Karl Marx  

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"[M]arx would have called Flaubert a bourgeois in the politico-economic sense and Flaubert would have called Marx a bourgeois in the spiritual sense; and both would have been right since, Flaubert was a well-to-do gentleman in physical life and Marx was a philistine in his attitude towards the arts" --Nabokov in Lectures on Literature.
This page Karl Marx is part of the politics series.Illustration:Liberty Leading the People (1831, detail) by Eugène Delacroix.
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This page Karl Marx is part of the politics series.
Illustration:Liberty Leading the People (1831, detail) by Eugène Delacroix.

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Train wreck at Montparnasse (October 22, 1895) by Studio Lévy and Sons.
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Train wreck at Montparnasse (October 22, 1895) by Studio Lévy and Sons.

Karl Heinrich Marx (May 5, 1818March 14, 1883) was a German philosopher, political economist, and revolutionary. Marx addressed a wide range of issues; he is most famous for his analysis of history, summed up in the opening line of the introduction to the Communist Manifesto (1848): "The history of all hitherto existing society is the history of class struggles." Marx believed that capitalism would be replaced by socialism which in turn would bring upon communism.

Marx was both a scholar and a political activist, often called the father of communism. Sometimes, he argued that his analysis of capitalism revealed that capitalism was destined to end because of unsolvable problems within capitalism:

"The development of Modern Industry, therefore, cuts from under its feet the very foundation on which the bourgeoisie produces and appropriates products. What the bourgeoisie therefore produces, above all, are its own grave-diggers. Its fall and the victory of the proletariat are equally inevitable.|(The Communist Manifesto)"

Other times, he argued that capitalism would end through the organized actions of an international working class: "Communism is for us not a state of affairs which is to be established, an ideal to which reality [will] have to adjust itself. We call communism the real movement which abolishes the present state of things. The conditions of this movement result from the premises now in existence." (from The German Ideology)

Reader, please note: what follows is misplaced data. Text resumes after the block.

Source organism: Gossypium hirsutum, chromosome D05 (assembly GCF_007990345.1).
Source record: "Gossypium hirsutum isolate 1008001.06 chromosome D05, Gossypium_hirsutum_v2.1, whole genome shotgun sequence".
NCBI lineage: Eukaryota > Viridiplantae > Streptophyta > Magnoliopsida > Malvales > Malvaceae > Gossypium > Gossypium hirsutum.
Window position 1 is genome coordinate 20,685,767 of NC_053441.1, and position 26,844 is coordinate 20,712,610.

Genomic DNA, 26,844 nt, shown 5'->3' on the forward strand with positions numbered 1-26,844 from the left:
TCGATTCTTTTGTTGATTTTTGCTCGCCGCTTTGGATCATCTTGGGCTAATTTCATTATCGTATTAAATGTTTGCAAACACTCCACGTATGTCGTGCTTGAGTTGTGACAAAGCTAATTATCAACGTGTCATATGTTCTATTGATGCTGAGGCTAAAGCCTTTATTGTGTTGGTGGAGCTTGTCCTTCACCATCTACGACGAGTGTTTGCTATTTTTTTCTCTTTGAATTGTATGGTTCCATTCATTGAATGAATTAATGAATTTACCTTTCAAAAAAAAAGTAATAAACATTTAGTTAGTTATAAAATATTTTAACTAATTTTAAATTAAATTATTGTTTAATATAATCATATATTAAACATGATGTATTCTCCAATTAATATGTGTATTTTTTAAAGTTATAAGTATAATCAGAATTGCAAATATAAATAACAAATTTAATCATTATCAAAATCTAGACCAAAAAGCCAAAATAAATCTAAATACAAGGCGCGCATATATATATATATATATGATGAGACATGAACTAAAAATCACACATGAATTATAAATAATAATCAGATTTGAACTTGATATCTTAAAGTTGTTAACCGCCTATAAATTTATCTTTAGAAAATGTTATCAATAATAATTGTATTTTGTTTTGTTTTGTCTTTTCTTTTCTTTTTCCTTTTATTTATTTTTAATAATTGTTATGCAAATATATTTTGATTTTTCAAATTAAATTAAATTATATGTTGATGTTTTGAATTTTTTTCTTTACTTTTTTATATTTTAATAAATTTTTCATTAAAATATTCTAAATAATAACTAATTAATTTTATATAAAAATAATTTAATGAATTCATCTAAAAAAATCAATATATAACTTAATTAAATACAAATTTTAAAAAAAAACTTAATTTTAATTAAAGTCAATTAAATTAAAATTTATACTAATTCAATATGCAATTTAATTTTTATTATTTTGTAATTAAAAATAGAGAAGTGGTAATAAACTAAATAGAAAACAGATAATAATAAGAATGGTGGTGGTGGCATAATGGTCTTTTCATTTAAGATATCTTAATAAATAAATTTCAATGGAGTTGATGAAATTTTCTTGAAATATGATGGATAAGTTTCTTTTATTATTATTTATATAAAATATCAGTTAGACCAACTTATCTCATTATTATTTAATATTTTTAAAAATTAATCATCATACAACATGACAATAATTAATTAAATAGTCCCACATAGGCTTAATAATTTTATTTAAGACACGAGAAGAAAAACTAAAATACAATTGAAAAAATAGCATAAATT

While Marx was a relatively obscure figure in his own lifetime, his ideas began to exert a major influence on workers' movements shortly after his death. This influence was given added impetus by the victory of the Marxist Bolsheviks in the Russian October Revolution, and there are few parts of the world which were not significantly touched by Marxian ideas in the course of the twentieth century. The relation of Marx to "Marxism" is a point of controversy. While some argue that his ideas are discredited, Marxism is still very much influential in academic and political circles. In his book "Marx's 'Das Kapital'" (2006), biographer Francis Wheen reiterates David McLellan's observation that since Marx's ideas had not triumphed in the West "..it had not been turned into an official ideology and is thus the object of serious study unimpeded by government controls.".


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